We thank Drs. Riikonen, Dulac, Fukuyama, and Galanopoulou for their thoughtful commentaries on “Infantile Spasms: A U.S. Consensus Report” (Pellock et al., 2010). Their comments amplify our effort to update the science and clinical practice regarding infantile spasms (West syndrome) since publication of the American Academy of Neurology/Child Neurology Society practice parameter (Mackay et al., 2004).
Both Dr. Riikonen and Professor Fukuyama discuss appropriate regimens and dosages based on practices in Europe/Finland and Japan, respectively. The conflicting data from studies of high- and low-dose hormonal treatment certainly underscores the need for well-controlled long-term studies at different dosages and with natural versus synthetic forms of adrenocorticotropic hormone (ACTH). We agree that the dosages used in the United States are generally higher than those used elsewhere [which is true of antiepileptic drugs (AEDs) in general as well as ACTH]. The dosages highlighted in our report are based on a randomized clinical trial demonstrating superiority of ACTH over prednisone (Baram et al., 1996), but we recognize that lower dosages have been reported in some trials. We also recognize that high-dose B6 (PAL-P or pyridoxal phosphate) is a therapeutic mainstay in Japan. We do recommend a challenge with pyridoxine to screen for pyridoxine-dependent seizures.
Throughout our report we stressed infantile spasms (IS) as a syndrome with multiple etiologies and presentations, so we agree with Dr. Dulac and colleagues that IS does not represent a single disease entity. The list of underlying conditions and etiologies continues to grow, and this complicates the appropriate evaluation of a child presenting with IS. Our Table 2 was organized to help clinicians follow a structured evaluation that would guide clinical practice, rather than a more detailed list of testing perhaps more suited to research protocols. The current grouping into cryptogenic and symptomatic IS remains reasonable and is supported by a large body of data, although subgroups such as tuberous sclerosis and trisomy 21 have already been distinguished due to their differential therapeutic responses. The new International League Against Epilepsy (ILAE) classification (Berg et al., 2010) provides a way to classify IS as a syndrome while taking into account different etiologies.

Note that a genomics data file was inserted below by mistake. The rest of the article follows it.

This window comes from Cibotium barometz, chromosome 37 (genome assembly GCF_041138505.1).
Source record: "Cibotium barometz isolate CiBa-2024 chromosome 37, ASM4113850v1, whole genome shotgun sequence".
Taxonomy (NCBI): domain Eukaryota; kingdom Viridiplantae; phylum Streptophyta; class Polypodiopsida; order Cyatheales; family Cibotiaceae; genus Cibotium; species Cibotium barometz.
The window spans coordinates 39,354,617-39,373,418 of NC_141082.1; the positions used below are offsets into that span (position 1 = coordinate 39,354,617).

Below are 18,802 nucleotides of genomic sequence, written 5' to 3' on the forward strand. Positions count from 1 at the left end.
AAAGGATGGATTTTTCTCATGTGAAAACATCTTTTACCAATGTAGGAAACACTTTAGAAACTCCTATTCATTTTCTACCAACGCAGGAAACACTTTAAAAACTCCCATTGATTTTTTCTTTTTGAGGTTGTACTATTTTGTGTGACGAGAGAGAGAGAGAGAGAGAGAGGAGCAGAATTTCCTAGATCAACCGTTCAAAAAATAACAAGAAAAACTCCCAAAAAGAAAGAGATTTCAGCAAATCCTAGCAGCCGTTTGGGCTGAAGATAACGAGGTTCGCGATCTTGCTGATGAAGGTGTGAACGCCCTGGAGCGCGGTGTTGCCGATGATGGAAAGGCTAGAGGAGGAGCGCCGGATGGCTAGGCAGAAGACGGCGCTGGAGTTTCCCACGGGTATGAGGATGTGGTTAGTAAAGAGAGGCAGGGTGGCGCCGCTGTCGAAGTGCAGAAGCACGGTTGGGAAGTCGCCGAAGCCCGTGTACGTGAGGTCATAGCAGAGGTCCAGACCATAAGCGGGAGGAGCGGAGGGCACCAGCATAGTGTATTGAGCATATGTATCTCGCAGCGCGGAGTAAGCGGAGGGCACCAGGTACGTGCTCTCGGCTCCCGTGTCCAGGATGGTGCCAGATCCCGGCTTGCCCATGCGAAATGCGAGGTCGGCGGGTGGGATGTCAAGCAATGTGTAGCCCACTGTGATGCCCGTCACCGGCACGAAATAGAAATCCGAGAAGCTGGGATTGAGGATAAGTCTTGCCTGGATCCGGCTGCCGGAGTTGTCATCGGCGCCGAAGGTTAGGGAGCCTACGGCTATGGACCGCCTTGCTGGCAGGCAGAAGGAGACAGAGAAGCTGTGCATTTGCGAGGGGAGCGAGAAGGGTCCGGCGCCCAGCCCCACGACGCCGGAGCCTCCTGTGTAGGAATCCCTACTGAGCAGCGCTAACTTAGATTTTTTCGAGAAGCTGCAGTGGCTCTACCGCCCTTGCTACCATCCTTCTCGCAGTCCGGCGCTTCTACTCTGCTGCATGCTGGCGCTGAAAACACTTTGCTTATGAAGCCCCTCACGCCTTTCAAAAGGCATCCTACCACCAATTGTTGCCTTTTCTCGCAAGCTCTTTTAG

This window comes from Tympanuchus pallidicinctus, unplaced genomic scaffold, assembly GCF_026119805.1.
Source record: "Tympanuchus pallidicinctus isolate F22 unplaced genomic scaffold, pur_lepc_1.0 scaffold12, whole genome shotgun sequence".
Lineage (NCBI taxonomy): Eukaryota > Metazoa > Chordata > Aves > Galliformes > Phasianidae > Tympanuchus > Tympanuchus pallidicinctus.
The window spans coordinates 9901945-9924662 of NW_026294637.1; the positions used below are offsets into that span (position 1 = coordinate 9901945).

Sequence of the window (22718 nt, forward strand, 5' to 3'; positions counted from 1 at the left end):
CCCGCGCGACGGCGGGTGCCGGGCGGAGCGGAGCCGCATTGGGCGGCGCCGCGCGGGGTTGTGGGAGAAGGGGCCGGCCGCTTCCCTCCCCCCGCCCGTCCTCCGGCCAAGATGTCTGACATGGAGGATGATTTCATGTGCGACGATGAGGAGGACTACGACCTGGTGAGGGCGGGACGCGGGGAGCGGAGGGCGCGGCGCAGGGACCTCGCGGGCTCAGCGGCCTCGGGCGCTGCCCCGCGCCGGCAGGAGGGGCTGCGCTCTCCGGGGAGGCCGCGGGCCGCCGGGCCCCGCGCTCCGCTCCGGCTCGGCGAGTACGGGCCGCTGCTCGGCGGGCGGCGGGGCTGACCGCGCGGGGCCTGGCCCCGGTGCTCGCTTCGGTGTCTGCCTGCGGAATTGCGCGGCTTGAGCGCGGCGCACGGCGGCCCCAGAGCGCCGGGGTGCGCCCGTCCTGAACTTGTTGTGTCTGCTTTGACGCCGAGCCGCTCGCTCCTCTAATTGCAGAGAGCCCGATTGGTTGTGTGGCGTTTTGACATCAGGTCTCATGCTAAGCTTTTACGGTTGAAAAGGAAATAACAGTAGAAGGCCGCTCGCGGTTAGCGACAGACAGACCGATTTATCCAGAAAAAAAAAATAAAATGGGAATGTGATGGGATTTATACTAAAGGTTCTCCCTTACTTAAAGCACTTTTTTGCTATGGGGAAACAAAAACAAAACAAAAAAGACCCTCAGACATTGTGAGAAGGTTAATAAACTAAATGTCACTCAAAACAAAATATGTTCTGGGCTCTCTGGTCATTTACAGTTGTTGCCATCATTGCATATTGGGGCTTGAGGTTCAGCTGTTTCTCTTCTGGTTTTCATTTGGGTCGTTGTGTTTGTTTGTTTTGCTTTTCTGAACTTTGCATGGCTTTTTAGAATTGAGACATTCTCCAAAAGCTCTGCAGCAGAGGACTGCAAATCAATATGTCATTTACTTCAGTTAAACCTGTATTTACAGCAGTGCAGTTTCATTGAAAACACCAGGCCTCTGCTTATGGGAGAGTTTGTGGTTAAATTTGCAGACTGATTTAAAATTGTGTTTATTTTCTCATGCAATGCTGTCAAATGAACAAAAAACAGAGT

We appreciate Dr. Galanopoulou’s update and comments on the animal model section of our review, especially because the reported progress occurred in 2010, after collation of our consensus views. Because IS results from numerous etiologies and can be divided into symptomatic, cryptogenic, and idiopathic subtypes, it is reasonable that different animal models aim to recreate these subtypes. Dr. Galanopoulou’s work nicely fills the need to model symptomatic IS in the context of cortical and subcortical injuries. We are pleased that she concurs with the need to evaluate age, the presence of hypsarrhythmia, and the response to IS-ameliorating drugs in evaluating animal models and highlights the importance of animal models for a better understanding of optimal therapies for IS.
A difficult aspect of our reaching consensus on IS treatment is the lack of well-controlled long-term studies using consistent methods. Our panel agreed that a rigorous methodology requires electroencephalography (EEG) evidence of hypsarrhythmia at study onset and complete resolution of both clinical spasms and hypsarrhythmia (based on video-EEG) at study evaluation/conclusion. The preceding commentaries, along with our report, serve to focus our attention on the clinical and research work that needs to be done if we are to better understand IS and improve the lives of families affected by this disease.